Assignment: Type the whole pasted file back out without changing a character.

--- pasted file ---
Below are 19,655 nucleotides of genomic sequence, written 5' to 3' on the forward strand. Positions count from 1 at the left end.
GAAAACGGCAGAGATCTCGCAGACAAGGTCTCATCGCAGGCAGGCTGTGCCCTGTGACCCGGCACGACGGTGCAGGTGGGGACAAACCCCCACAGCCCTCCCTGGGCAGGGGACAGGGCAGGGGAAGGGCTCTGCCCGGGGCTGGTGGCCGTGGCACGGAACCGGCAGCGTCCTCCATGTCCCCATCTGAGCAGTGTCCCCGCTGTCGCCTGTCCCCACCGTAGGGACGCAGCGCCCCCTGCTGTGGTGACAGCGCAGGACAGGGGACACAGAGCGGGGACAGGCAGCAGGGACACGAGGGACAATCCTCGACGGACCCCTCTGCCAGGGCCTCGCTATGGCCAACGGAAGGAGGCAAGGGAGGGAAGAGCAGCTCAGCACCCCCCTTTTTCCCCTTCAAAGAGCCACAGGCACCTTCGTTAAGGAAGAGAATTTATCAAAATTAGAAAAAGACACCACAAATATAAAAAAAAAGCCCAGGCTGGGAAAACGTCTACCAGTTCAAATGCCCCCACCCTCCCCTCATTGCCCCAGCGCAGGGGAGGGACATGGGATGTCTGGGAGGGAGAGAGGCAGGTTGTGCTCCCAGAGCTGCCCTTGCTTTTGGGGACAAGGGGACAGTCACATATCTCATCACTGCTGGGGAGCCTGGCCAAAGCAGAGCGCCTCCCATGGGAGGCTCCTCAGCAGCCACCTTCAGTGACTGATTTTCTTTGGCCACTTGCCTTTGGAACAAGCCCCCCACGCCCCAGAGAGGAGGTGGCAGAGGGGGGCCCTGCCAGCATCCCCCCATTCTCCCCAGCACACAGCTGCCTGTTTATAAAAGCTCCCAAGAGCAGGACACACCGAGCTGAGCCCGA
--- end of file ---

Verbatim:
Below are 19,655 nucleotides of genomic sequence, written 5' to 3' on the forward strand. Positions count from 1 at the left end.
GAAAACGGCAGAGATCTCGCAGACAAGGTCTCATCGCAGGCAGGCTGTGCCCTGTGACCCGGCACGACGGTGCAGGTGGGGACAAACCCCCACAGCCCTCCCTGGGCAGGGGACAGGGCAGGGGAAGGGCTCTGCCCGGGGCTGGTGGCCGTGGCACGGAACCGGCAGCGTCCTCCATGTCCCCATCTGAGCAGTGTCCCCGCTGTCGCCTGTCCCCACCGTAGGGACGCAGCGCCCCCTGCTGTGGTGACAGCGCAGGACAGGGGACACAGAGCGGGGACAGGCAGCAGGGACACGAGGGACAATCCTCGACGGACCCCTCTGCCAGGGCCTCGCTATGGCCAACGGAAGGAGGCAAGGGAGGGAAGAGCAGCTCAGCACCCCCCTTTTTCCCCTTCAAAGAGCCACAGGCACCTTCGTTAAGGAAGAGAATTTATCAAAATTAGAAAAAGACACCACAAATATAAAAAAAAAGCCCAGGCTGGGAAAACGTCTACCAGTTCAAATGCCCCCACCCTCCCCTCATTGCCCCAGCGCAGGGGAGGGACATGGGATGTCTGGGAGGGAGAGAGGCAGGTTGTGCTCCCAGAGCTGCCCTTGCTTTTGGGGACAAGGGGACAGTCACATATCTCATCACTGCTGGGGAGCCTGGCCAAAGCAGAGCGCCTCCCATGGGAGGCTCCTCAGCAGCCACCTTCAGTGACTGATTTTCTTTGGCCACTTGCCTTTGGAACAAGCCCCCCACGCCCCAGAGAGGAGGTGGCAGAGGGGGGCCCTGCCAGCATCCCCCCATTCTCCCCAGCACACAGCTGCCTGTTTATAAAAGCTCCCAAGAGCAGGACACACCGAGCTGAGCCCGA